Home Loan Lending Just Got Tougher!


Home Loan Lending Just Got Tougher!

by Leigh Martinuzzi


The Australian Prudential Regulation Authority (APRA) is a statutory authority of the Australian Government and the prudential regulator of the Australian financial services industry. They assist to keep the property market in check, and they do this by creating lending regulations for our banks. They’ve recently intervened amid concerns of a booming property market that has no signs of slowing. Their objective is to reduce lending risk in fear of rising interest rates which the RBA has clearly indicated will be unlikely to rise anytime until 2024 or after. How will this affect you?


When assessing your borrowing capacity banks won’t simply assess you based on the current variable rate, they will assess you on a higher borrowing capacity of ‘floor rate’. This is their way of mitigating lending stress should interest rates suddenly rise. Banks will firstly add 2 to 3 per cent to the current cash rate, which currently remains at an all-time low of 0.1%, to establish their Standard Variable Rate (SVR). This is to cover the funding of the loan and so they can earn profit. On top of this is another 2 to 3 percentage points, known as an assessment rate or floor rate. This buffer is to help ensure lending serviceably. With APRA steeping in this assessment rate now needs to be 3% higher than the product or loan rate. Previously this was 2.5%.


For example, the CBA’s base lending rate was 2.69% and the floor rate was 5.25%, slightly above the required 2.5%. CBA will now assess borrowing capacity at a new ‘floor’ rate of 5.69%. Westpac’s base rate is 2.49% with an old floor rate of 5.05% and a new rate of 5.49%. Although interest rates are not increasing this will certainly make it harder for many would-be-lenders to get a loan with already tightening lending assessments in place.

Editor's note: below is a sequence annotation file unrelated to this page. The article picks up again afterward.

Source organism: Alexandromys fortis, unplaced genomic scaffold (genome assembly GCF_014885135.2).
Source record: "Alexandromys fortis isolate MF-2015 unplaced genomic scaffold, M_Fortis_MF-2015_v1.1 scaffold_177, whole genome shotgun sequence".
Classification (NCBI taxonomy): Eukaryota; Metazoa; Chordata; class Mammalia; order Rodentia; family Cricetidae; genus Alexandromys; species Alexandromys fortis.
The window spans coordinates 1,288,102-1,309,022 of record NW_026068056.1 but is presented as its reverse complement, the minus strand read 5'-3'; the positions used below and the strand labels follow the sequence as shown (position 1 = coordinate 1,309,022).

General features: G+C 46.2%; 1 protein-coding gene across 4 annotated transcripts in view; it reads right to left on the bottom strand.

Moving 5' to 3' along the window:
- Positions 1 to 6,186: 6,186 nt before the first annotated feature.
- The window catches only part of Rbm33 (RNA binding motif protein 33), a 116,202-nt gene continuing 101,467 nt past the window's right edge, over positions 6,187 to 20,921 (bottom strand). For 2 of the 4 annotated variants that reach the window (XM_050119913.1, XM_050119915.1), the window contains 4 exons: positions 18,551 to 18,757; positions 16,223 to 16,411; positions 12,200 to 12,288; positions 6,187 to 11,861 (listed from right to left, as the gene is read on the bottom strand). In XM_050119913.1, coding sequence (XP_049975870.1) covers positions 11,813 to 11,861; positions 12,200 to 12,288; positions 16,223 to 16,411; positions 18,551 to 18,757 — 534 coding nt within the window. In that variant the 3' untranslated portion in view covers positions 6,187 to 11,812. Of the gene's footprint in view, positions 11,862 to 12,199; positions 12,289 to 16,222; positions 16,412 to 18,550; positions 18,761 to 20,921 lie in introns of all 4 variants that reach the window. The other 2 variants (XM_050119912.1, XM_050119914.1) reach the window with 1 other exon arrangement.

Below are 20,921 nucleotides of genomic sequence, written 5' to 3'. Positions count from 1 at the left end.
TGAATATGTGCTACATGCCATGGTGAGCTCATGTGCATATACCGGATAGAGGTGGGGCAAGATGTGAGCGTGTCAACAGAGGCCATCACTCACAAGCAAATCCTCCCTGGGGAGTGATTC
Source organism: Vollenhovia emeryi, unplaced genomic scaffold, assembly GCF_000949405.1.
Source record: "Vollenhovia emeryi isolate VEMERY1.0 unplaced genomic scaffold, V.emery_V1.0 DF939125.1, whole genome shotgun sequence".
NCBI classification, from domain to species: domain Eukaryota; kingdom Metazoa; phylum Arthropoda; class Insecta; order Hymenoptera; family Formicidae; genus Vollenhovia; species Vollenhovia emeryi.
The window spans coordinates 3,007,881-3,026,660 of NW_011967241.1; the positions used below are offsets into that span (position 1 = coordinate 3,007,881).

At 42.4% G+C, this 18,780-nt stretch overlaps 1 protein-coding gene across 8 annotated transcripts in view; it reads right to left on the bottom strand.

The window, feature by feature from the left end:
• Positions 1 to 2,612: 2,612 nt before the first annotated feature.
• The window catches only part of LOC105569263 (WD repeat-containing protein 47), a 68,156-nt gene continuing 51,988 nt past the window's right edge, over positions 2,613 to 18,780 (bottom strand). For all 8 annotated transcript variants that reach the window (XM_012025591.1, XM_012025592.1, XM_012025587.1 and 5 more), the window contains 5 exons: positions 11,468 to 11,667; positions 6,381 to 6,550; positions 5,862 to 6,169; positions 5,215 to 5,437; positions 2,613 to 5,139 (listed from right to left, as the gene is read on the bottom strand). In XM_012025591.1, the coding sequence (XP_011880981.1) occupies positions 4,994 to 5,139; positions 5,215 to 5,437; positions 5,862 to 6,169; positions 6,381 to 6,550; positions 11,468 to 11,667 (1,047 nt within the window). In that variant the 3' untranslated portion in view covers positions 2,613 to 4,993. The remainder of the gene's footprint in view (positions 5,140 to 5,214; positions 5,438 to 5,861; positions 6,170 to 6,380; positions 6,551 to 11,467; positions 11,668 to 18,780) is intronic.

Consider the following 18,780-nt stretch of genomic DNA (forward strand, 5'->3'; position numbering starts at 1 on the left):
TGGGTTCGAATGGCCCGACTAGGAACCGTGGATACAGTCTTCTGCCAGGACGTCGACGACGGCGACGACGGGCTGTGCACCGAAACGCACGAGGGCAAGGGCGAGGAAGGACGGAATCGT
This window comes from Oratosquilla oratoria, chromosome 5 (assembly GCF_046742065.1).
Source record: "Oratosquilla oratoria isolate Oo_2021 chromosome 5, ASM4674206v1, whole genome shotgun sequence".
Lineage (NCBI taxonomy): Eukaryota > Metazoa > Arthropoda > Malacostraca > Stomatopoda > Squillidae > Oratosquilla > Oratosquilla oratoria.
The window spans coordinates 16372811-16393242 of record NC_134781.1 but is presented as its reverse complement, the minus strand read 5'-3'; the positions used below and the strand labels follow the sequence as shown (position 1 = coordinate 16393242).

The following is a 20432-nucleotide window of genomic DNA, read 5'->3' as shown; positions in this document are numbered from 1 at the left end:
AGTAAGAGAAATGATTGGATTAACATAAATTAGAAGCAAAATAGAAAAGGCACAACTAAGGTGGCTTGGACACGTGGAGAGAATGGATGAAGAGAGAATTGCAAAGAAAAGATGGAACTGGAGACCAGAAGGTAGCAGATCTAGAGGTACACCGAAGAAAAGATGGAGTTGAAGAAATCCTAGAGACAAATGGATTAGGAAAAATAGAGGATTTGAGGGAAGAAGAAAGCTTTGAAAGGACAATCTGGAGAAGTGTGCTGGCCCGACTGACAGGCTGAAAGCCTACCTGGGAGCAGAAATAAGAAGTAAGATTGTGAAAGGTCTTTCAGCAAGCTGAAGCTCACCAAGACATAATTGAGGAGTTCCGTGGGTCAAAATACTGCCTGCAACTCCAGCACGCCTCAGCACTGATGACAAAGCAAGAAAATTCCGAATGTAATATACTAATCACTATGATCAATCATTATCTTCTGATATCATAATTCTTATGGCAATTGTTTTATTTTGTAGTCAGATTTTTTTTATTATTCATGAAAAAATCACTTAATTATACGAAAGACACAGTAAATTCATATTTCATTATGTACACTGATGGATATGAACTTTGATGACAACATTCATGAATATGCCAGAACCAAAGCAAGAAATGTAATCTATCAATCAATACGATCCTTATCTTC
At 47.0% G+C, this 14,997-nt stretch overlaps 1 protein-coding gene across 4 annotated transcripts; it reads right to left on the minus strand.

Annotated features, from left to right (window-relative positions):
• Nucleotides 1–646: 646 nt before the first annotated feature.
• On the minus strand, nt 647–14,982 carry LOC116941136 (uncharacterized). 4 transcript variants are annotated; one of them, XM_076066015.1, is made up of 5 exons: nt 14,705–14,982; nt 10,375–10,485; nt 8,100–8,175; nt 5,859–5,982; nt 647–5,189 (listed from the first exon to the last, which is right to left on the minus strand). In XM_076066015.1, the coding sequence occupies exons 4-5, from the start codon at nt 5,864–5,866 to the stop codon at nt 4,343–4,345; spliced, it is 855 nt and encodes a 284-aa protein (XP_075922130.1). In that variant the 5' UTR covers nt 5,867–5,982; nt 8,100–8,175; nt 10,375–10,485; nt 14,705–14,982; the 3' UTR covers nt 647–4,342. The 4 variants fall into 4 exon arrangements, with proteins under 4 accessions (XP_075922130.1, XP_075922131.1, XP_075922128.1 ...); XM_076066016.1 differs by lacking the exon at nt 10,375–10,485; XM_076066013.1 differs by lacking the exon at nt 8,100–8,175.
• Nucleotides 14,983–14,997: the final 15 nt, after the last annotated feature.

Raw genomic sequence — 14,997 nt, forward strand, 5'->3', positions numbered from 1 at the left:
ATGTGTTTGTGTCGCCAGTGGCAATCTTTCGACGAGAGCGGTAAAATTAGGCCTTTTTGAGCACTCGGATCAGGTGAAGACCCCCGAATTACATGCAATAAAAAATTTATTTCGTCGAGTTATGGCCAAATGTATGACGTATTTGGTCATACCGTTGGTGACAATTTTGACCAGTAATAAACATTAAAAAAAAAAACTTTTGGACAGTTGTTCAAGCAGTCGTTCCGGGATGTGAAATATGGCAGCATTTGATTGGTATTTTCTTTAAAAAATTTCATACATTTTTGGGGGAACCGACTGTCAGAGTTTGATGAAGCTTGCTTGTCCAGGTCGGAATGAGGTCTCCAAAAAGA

I wonder, will this be enough to slow the booming property market? And who will it most largely affect? My immediate thoughts are that it won’t be enough to slow the current market particularly if the market continues to rise post lockdown, which many experts expect will happen. My reason for this is because I feel this initiative will target the wrong buyers, while many of our current and top paying purchasers will be unaffected or only slightly affected by an increasing assessment rate.


Rising house price rises have made it harder for first-home buyers to obtain a loan. The lower cash-rate and assessments rates, which APRA changed in 2019, have increased borrowing capacity for many by as much as 15% and even up to 22%. So, even with rising house prices, many first-time homebuyers still have the chance or buying a home. However, getaway property prices are making it harder for many, or at least buyers’ expectations as to what they can afford has had to have a major realignment. Trying to save for a deposit for a house is also increasingly difficult. It will be new home buyers that will find this move by APRA most challenging.


Those of us on good incomes with stable employment and larger equity and resources to tap into, I don’t believe will be impacted by this move. I think first home buyers are the ones that will be most impacted. This move may also have adverse effects on others too. For example, for investors to accommodate the higher assessment rate many may choose to increase rental fees. In a time of limited rental supply and already surging rental prices, this move may just make it harder for tenants too.


I agree that the current market increases need to stabilise and yet I am not sure this is the best solution. My guess is that we will see more APRA intervention in the months ahead. The property market remains strong however we have seen it slowly softening and most of the banks predicting a stabilising market next year. With lockdowns set to end, we may see a further price hike over the next few months. At the same time, I also feel that as national and international borders reopen and the economy plays catch-up we might just see money being used elsewhere other than property and therefore slow buyer demand.

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